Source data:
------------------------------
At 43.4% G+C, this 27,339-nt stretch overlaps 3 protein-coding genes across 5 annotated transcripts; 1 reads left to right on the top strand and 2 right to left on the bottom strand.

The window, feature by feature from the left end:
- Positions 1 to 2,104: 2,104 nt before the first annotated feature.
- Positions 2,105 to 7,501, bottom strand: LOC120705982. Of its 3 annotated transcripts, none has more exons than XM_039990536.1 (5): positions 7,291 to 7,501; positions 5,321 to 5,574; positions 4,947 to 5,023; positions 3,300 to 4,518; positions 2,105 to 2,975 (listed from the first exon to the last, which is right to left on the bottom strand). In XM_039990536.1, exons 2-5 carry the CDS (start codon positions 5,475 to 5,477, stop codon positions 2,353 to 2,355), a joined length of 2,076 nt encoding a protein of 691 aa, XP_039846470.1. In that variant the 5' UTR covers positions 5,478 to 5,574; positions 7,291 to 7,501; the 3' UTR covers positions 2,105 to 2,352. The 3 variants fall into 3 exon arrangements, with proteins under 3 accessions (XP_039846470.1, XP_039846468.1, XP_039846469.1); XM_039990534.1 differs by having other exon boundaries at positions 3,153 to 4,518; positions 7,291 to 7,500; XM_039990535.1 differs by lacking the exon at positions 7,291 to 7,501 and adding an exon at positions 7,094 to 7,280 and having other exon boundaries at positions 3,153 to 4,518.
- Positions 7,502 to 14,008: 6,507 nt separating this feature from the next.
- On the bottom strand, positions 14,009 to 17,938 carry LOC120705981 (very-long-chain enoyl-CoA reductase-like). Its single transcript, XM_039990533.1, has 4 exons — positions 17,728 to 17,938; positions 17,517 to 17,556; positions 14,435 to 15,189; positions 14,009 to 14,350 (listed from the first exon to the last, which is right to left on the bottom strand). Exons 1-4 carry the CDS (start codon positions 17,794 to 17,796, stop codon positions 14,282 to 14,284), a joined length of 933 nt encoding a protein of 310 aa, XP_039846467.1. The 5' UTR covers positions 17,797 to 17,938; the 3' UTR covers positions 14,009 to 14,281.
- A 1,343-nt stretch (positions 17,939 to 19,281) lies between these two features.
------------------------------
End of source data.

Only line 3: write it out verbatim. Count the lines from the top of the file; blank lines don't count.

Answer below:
- Positions 1 to 2,104: 2,104 nt before the first annotated feature.